L1 7.500 7.500 8.313
L2 28.200 50.497 41.913
L1/L2 0.266 0.149 0.198

As made clear by Table 4, condition (1) is satisfied for each embodiment.

According to the above descriptions, a real-image finder optical system having a diopter adjustment apparatus which does not increase the thickness of the camera body can be obtained. In addition, according to the diopter adjustment apparatus, a larger diopter adjusting range can be obtained with a shorter traveling distance of the diopter-adjusting reflection surfaces.

Claims (13)

What is claimed is:
1. A real-image finder optical system comprising:
a positive objective optical system;
an erecting optical system comprising a combination of a plurality of reflection surfaces; and
a positive eyepiece optical system;
wherein an image of an object, formed by said objective optical system, inverted and reversed from left to right, is erected to the same orientation as the object by said erecting optical system, the erected image being viewable through said eyepiece optical system;
wherein at least two of said reflection surfaces of said erecting optical systems are utilized for diopter adjustment;
wherein a first diopter-adjusting reflection surface and a second diopter-adjusting reflection surface contact each other at a right angle;
wherein a first optical axis extending from a side of said objective optical system to said first diopter-adjusting reflection surface and a second optical axis of light reflected by and extending from said second diopter-adjusting reflection surface are parallel;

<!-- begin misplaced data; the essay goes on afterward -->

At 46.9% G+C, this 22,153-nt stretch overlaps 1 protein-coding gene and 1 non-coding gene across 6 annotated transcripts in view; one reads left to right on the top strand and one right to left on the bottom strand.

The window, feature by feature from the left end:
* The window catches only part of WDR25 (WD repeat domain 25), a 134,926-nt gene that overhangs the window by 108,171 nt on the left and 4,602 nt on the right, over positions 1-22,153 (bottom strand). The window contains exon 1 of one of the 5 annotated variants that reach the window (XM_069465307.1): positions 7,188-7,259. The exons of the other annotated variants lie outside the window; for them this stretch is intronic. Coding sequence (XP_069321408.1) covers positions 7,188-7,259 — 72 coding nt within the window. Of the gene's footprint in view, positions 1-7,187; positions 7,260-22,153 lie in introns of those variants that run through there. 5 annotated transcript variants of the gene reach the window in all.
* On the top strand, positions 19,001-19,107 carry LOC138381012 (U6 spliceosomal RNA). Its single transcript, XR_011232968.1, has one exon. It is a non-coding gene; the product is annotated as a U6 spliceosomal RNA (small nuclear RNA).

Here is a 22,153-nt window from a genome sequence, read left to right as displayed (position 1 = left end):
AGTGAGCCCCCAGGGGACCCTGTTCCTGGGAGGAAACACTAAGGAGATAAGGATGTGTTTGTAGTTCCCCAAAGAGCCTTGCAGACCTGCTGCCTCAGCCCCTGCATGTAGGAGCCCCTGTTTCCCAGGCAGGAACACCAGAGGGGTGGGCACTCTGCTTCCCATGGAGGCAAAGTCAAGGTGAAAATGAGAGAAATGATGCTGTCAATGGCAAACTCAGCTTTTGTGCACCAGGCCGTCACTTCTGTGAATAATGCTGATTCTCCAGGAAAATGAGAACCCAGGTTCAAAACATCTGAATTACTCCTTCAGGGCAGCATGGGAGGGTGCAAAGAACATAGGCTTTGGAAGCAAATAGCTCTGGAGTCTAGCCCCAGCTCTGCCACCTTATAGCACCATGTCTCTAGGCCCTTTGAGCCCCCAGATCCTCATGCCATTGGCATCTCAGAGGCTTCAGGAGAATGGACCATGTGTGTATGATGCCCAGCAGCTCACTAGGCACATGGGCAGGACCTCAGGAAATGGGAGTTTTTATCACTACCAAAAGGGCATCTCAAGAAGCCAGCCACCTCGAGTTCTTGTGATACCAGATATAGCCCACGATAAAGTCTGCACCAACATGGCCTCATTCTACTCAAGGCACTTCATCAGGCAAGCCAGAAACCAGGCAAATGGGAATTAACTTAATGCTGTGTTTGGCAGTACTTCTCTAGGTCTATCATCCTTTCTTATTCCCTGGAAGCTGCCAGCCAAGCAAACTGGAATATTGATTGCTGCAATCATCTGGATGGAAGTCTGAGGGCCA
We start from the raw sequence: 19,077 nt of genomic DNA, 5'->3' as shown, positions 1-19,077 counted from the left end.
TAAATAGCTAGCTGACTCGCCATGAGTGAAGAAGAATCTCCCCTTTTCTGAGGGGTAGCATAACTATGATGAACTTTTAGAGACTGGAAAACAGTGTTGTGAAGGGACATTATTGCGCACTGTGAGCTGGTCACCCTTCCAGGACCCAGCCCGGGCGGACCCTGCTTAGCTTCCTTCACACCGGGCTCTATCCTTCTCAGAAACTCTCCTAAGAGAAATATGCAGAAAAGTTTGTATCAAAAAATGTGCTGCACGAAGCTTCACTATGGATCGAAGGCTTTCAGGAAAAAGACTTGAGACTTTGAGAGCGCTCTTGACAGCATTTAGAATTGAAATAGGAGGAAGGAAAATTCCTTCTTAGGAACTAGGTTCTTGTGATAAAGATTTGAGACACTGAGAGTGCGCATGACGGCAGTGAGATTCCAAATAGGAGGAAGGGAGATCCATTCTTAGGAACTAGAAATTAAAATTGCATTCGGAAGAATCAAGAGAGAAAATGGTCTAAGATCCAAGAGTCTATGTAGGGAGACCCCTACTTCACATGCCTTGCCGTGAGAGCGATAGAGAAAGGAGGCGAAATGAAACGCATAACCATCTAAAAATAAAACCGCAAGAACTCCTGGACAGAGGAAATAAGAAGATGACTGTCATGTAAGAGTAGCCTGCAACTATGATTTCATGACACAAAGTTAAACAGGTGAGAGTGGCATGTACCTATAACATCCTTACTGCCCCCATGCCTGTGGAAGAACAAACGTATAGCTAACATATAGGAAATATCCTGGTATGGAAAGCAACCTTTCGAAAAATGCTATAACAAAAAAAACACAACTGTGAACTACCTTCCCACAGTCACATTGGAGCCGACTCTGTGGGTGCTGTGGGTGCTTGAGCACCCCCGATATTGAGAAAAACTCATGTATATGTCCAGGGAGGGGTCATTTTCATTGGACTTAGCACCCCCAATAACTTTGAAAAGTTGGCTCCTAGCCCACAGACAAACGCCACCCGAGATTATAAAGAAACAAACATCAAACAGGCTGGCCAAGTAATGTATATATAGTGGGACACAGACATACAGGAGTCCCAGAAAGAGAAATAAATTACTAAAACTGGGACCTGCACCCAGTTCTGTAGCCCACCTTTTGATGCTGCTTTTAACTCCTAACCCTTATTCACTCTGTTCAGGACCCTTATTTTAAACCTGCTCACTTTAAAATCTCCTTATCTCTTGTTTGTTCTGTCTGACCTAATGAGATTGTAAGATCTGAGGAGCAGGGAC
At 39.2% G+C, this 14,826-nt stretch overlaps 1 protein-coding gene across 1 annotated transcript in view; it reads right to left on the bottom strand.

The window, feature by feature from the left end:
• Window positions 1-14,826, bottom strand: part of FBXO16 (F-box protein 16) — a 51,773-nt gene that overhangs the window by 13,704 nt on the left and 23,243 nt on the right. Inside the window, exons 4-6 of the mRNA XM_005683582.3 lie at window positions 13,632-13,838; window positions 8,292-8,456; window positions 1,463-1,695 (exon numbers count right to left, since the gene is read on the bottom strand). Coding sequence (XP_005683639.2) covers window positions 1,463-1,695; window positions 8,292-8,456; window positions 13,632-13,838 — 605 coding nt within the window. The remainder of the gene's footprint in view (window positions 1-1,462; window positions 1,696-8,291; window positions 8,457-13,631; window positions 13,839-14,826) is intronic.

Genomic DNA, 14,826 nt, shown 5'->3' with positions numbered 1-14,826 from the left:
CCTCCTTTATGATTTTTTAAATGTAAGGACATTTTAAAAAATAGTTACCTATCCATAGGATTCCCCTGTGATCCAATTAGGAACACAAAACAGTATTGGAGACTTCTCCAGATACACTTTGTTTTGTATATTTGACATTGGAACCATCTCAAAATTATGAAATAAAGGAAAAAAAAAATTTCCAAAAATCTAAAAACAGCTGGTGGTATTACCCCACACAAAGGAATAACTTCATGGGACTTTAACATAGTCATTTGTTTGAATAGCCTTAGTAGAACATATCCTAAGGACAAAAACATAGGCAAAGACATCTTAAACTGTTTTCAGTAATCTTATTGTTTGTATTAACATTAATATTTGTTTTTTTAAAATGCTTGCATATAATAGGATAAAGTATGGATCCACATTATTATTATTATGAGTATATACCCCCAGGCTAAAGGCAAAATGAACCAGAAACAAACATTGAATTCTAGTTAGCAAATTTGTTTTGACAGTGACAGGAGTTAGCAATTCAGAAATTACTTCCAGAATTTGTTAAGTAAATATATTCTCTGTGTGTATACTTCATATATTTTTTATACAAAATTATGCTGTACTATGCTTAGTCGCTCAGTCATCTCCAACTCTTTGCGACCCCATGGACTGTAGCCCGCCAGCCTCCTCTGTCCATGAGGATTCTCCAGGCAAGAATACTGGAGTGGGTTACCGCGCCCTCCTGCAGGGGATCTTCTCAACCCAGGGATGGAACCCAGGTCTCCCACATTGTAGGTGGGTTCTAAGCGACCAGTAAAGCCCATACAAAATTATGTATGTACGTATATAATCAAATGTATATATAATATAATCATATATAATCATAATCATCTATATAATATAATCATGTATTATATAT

wherein said first and second optical axes are perpendicular to a third optical axis extending between the object and said objective optical system;
wherein diopter adjustment is performed by integrally moving said first and second diopter-adjusting reflection surfaces so that an optical path length between an image forming plane of said objective optical system and said eyepiece optical system changes; and
wherein the following relationship is satisfied:
0.1<L 1/L 2<0.4
 wherein
L1 designates a distance, in a direction parallel with said third optical axis between an optical axis of said second diopter-adjusting reflection surface and the final surface of said eyepiece optical system; and
L2 designates a distance, extending in the direction parallel with said third optical axis between the object-most side surface of said objective optical system and the final surface of said eyepiece optical system;
the most eyepiece side surface of said erecting optical system having a rectangular shape, said first and second diopter-adjusting surfaces being movable along a direction corresponding to a major side of the rectangular shape.
2. The real-image finder optical system according to claim 1, wherein the moving direction of said diopter-adjusting reflection surfaces is perpendicular to said third optical axis.